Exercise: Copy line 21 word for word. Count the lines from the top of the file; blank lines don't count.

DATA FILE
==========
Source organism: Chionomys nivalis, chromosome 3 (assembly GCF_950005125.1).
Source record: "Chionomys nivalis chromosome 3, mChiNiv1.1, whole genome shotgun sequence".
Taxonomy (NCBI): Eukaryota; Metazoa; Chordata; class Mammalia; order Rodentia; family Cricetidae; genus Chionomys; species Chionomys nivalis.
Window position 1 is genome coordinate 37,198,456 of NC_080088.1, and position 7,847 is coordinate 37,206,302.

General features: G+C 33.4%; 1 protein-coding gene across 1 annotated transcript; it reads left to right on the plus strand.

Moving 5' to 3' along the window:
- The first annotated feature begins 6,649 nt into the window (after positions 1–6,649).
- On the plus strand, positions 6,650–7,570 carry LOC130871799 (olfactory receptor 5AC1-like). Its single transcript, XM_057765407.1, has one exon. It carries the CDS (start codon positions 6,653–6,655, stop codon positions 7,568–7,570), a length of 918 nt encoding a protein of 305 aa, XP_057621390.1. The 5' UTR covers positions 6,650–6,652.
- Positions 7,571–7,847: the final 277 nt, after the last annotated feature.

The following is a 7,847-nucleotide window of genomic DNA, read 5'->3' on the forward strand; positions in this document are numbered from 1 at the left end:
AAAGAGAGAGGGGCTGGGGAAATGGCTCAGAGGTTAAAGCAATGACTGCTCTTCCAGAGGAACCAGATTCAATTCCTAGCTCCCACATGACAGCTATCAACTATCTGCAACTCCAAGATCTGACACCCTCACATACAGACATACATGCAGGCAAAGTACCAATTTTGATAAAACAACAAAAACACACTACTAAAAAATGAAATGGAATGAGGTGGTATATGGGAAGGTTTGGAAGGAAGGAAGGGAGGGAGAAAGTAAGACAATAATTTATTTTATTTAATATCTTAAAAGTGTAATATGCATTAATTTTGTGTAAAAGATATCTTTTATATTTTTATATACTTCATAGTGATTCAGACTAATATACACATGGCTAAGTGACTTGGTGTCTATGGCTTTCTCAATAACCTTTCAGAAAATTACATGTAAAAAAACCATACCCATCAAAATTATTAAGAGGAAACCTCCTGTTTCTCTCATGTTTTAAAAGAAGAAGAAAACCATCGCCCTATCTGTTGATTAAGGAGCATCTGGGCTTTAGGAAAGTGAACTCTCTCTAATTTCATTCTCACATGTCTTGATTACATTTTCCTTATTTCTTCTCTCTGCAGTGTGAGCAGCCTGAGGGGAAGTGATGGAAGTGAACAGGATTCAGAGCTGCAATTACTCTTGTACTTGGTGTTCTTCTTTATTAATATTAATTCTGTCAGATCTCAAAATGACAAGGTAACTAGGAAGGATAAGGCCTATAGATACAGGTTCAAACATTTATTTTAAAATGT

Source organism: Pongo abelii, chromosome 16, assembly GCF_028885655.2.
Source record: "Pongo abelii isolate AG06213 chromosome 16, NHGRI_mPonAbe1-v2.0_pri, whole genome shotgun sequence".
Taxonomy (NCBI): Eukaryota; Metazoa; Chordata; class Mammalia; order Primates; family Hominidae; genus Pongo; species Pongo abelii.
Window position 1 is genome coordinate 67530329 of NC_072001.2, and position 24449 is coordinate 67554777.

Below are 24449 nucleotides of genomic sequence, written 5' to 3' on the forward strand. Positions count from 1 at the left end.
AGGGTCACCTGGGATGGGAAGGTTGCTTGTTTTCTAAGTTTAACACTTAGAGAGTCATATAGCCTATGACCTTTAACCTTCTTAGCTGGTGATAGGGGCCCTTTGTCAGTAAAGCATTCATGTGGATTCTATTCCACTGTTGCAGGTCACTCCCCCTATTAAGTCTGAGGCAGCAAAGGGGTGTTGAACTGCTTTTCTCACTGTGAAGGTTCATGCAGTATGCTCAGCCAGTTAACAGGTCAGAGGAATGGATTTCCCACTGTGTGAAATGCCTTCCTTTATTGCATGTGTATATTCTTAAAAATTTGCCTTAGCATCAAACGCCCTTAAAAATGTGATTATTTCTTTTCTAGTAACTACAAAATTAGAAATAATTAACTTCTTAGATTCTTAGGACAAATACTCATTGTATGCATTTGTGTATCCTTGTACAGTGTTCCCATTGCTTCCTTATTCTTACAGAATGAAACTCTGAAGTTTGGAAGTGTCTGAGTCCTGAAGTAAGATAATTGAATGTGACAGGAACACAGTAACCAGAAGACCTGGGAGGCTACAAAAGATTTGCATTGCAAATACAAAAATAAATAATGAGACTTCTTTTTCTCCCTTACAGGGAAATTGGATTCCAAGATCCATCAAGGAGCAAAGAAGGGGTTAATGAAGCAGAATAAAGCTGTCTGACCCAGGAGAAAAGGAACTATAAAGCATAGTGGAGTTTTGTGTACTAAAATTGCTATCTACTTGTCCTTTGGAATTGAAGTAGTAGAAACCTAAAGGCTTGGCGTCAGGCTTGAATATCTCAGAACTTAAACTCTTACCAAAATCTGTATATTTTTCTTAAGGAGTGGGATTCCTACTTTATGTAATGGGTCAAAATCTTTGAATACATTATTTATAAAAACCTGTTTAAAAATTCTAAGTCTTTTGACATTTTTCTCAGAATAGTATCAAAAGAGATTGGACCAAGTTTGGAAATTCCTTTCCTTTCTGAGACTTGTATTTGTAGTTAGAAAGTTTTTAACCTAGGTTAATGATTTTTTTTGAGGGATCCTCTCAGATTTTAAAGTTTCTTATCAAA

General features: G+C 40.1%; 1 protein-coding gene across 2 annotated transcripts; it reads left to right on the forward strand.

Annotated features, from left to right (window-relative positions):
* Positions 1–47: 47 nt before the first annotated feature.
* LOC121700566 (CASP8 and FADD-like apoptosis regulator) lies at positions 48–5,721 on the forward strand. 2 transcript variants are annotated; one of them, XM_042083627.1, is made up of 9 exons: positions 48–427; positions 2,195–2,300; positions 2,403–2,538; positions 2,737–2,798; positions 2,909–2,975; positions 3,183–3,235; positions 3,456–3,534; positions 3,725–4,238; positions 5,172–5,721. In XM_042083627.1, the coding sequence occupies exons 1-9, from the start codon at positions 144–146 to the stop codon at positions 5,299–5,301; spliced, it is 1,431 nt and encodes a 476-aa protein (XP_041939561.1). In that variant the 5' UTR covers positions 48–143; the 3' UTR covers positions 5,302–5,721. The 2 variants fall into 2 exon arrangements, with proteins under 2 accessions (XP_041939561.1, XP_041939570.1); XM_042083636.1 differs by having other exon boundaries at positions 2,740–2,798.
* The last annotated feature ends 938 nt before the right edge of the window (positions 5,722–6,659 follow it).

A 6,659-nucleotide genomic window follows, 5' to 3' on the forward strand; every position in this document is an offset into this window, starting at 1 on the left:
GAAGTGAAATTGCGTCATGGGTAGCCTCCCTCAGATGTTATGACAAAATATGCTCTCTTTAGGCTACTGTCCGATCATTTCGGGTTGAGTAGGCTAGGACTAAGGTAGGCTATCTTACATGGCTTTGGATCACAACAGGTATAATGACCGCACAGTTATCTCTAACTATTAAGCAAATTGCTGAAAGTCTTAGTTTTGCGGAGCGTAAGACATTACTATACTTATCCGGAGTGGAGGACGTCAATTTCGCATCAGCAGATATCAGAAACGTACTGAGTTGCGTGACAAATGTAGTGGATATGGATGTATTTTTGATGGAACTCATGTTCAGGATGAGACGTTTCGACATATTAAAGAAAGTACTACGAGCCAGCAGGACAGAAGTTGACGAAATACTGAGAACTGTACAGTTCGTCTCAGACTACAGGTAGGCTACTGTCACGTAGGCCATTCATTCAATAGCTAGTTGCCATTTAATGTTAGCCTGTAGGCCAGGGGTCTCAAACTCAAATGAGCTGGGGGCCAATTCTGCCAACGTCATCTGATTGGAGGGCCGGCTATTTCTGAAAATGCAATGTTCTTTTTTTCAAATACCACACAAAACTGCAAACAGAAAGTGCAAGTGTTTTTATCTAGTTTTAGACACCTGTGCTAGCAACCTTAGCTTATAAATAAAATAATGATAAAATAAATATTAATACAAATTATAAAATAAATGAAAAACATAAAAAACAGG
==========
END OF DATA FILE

* LOC121700566 (CASP8 and FADD-like apoptosis regulator) lies at positions 48–5,721 on the forward strand. 2 transcript variants are annotated; one of them, XM_042083627.1, is made up of 9 exons: positions 48–427; positions 2,195–2,300; positions 2,403–2,538; positions 2,737–2,798; positions 2,909–2,975; positions 3,183–3,235; positions 3,456–3,534; positions 3,725–4,238; positions 5,172–5,721. In XM_042083627.1, the coding sequence occupies exons 1-9, from the start codon at positions 144–146 to the stop codon at positions 5,299–5,301; spliced, it is 1,431 nt and encodes a 476-aa protein (XP_041939561.1). In that variant the 5' UTR covers positions 48–143; the 3' UTR covers positions 5,302–5,721. The 2 variants fall into 2 exon arrangements, with proteins under 2 accessions (XP_041939561.1, XP_041939570.1); XM_042083636.1 differs by having other exon boundaries at positions 2,740–2,798.